Sports

Cam Newton’s new vlog gives intimate details on his recent shoulder procedure

Cam Newton goes through the list of what he does to take care of his shoulder

QB Cam Newton talks about the frustration of wanting to have his body at peak performance, but having to constantly take care of his shoulder.
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QB Cam Newton talks about the frustration of wanting to have his body at peak performance, but having to constantly take care of his shoulder.

Carolina Panthers quarterback Cam Newton released the first episode of a new video blog on Thursday morning, that features an inside look at his recent shoulder procedure.

The episode called “What’s wrong with my shoulder?” shows Newton preparing for surgery and taking viewers through the frustrations he experienced with his sore right shoulder during the 2018 season.

The video blog, which is hosted on Newton’s new YouTube channel in partnership with production companies Iconic Saga and Liquid Light, will feature Newton’s life on and off the field — including a look at his 7on7 football league and his fashion and business pursuits.

“I look forward to taking a deeper dive into my life through this YouTube channel and also developing a variety of passion projects,” said Newton. “Prepare yourself for ‘The Drip.’”

Here’s what we learned from Episode 1: “What’s wrong with my shoulder?”

The episode begins with Newton in a hospital bed, counting down from 100 after having taken anesthetic ahead of his arthroscopic scope procedure, which took place on Jan. 24.

Already, we see a raw, vulnerable side of Newton we don’t often get — the scope will show doctors what is wrong with the shoulder that landed him on Carolina’s injury report since Week 8 of the 2018 season, but there is still a lot unknown at this point. Newton is a little loopy from the anesthetic, and laughs at himself a little. Anyone who has ever had surgery can relate.

We can also relate to the funny hospital-issued socks Newton wore ahead of his surgery, which he pointed to in a lighthearted moment while under anesthesia as his “surgery drip.”

The Observer reported last week that the arthroscopic procedure, which in part involved a small camera inserted into Newton’s shoulder (a “scope”) was not only to see definitively where the issues were, but also to clean out scar tissue around some ligaments that might have been limiting Newton’s range of motion. Newton mentions the scope checking out the area around his rotator cuff (which was repaired in 2017, after a partial tear) and his labrum.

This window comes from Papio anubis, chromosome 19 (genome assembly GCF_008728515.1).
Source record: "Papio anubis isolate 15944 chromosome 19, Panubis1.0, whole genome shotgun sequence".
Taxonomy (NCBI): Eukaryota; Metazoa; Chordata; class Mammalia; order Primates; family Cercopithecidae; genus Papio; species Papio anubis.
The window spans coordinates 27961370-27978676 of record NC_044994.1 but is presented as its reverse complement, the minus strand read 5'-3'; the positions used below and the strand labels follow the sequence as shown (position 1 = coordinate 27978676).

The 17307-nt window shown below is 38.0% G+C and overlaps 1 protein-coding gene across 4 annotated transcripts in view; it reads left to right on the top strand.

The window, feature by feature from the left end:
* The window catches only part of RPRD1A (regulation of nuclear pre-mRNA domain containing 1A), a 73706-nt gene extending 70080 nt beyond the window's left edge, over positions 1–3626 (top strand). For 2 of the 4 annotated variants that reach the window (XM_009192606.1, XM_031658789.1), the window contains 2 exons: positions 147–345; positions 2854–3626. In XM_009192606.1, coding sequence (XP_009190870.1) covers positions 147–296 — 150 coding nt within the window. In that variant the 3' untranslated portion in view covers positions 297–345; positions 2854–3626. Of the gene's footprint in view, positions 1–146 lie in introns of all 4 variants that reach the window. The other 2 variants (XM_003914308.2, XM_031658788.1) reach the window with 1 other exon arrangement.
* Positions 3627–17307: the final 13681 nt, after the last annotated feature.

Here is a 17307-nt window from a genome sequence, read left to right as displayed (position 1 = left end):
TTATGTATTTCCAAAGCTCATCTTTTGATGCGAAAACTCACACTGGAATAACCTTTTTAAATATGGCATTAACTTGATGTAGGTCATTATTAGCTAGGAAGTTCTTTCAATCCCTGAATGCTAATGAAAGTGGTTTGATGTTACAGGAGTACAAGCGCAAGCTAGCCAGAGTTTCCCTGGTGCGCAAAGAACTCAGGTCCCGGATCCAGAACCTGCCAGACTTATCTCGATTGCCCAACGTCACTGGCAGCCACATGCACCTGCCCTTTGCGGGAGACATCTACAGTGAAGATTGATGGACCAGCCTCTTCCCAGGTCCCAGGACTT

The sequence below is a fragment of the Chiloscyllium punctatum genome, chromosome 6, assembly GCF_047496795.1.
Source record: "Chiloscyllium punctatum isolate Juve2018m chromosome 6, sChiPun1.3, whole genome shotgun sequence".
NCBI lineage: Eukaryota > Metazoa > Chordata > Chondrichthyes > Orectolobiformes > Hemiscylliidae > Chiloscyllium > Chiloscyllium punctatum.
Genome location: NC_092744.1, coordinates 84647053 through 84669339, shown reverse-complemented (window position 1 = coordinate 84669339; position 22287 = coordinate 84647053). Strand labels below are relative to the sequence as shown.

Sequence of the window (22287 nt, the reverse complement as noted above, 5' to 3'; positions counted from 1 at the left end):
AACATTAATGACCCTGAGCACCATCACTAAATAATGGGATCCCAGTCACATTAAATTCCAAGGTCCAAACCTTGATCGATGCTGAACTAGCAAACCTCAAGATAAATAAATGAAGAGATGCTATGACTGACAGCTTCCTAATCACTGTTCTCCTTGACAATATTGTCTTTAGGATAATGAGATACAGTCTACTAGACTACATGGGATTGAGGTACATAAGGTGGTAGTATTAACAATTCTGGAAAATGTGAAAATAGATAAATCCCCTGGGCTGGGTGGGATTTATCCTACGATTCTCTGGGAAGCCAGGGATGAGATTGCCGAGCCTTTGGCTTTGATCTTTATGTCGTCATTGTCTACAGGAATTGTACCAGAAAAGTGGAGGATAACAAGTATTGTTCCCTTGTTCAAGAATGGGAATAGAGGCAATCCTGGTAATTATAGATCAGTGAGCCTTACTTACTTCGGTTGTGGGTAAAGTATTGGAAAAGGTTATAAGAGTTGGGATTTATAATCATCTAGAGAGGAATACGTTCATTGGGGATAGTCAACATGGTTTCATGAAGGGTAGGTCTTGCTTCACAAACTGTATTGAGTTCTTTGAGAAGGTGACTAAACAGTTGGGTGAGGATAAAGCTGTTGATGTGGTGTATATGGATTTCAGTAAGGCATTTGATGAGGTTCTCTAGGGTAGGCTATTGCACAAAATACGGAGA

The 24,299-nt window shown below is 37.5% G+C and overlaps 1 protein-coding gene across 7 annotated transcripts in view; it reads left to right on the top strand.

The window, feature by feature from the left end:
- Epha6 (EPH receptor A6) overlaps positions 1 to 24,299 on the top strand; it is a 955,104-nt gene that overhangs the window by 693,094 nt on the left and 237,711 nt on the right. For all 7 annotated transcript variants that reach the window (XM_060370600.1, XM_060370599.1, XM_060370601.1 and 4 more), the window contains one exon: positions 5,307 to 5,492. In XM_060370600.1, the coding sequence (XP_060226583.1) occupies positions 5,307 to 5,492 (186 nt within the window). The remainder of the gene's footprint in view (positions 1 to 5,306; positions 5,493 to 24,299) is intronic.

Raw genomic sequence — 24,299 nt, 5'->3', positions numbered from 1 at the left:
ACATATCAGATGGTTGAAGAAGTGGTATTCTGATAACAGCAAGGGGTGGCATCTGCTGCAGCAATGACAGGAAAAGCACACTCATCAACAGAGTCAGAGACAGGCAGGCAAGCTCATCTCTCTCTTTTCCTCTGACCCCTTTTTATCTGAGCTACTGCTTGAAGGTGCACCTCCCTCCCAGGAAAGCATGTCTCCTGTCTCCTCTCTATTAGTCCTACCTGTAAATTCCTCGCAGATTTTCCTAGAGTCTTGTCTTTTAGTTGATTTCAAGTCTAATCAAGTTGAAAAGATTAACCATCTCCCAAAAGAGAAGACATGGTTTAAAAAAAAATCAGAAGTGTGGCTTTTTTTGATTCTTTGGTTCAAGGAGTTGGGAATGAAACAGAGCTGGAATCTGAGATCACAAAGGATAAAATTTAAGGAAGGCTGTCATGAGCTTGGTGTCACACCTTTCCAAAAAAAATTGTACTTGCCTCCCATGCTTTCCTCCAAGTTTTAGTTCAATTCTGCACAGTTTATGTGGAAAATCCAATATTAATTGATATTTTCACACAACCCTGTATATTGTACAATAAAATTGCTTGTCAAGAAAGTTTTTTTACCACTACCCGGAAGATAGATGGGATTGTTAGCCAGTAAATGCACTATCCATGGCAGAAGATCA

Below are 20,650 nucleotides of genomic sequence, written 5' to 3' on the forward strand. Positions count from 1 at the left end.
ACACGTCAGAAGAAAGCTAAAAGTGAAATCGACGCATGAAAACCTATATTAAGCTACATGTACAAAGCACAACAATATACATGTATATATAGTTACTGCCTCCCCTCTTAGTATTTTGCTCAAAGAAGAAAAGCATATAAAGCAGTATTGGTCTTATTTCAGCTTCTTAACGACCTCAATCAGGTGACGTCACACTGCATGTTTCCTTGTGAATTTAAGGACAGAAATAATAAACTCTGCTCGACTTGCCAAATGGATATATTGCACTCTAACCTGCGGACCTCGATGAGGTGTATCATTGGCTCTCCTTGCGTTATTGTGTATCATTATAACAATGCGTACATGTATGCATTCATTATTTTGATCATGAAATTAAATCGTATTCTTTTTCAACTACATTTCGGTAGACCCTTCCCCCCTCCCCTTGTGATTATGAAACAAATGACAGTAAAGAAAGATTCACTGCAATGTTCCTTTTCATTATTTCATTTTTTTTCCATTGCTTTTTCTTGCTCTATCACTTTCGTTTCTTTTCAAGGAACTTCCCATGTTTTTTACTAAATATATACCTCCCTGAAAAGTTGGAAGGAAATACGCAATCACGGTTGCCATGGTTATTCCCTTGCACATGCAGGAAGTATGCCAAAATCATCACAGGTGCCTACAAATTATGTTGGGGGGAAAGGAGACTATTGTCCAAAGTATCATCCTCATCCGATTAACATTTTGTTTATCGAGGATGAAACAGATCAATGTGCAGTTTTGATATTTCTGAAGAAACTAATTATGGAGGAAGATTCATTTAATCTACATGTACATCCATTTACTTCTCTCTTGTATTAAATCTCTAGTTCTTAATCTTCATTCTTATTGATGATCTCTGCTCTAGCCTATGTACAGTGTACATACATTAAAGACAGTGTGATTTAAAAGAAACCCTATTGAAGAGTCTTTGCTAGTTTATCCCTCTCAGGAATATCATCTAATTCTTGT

We learn from the nurse attending to Newton before the surgery that the procedure is called “arthroscopic irrigation and debridement.” This confirms that Newton essentially had a “wash-out” or a “clean-out” of his shoulder.

Head coach Ron Rivera told the Observer last week that Newton has already gotten lots of range of motion back in his throwing arm.

Dr. Pat Connor, who performed Newton’s procedure, is seen in the episode explaining to Newton that the cartilage damage is much less severe than they originally thought.

Connor said if they could get good range of motion back, they’d be in great shape. Rivera later confirmed that Newton had indeed done so.

All signs so far point to a great recovery for Newton.

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Newton describes in the vlog a feeling of isolation as he began to realize something was still plaguing his arm, despite his long rehabilitation process in 2017 from surgery to repair a partially torn rotator cuff.

He said he was scared, and began to push away family and friends.

“I backed myself into this hole,” he said. “And I was hurting.”

In his position, and in the NFL, Newton said, it sometimes feels like he can’t show any signs of weakness.

“But I was weak,” he said.

Newton said he could tell defenses were starting to key in on the fact that he was hurt and couldn’t throw the ball very far, which was another point of frustration.

“I didn’t know what was wrong,” he said. “I just knew it hurt, and knew it was an issue.

“I couldn’t throw the ball farther than like, 30 yards. No lie.”

Newton heard the chatter that floated around as he was struggling with his shoulder, that questioned whether he had seen his best days.

That fuels him for 2019, he said, as he works toward a full recovery.



Jourdan has covered the Carolina Panthers as a beat writer since 2016, and froze during Pennsylvania winters as an award-winning Penn State football beat writer before that. A 2014 graduate of the Walter Cronkite School of Journalism, she’s on a never-ending quest for trick plays and the stories that give football fans goosebumps.


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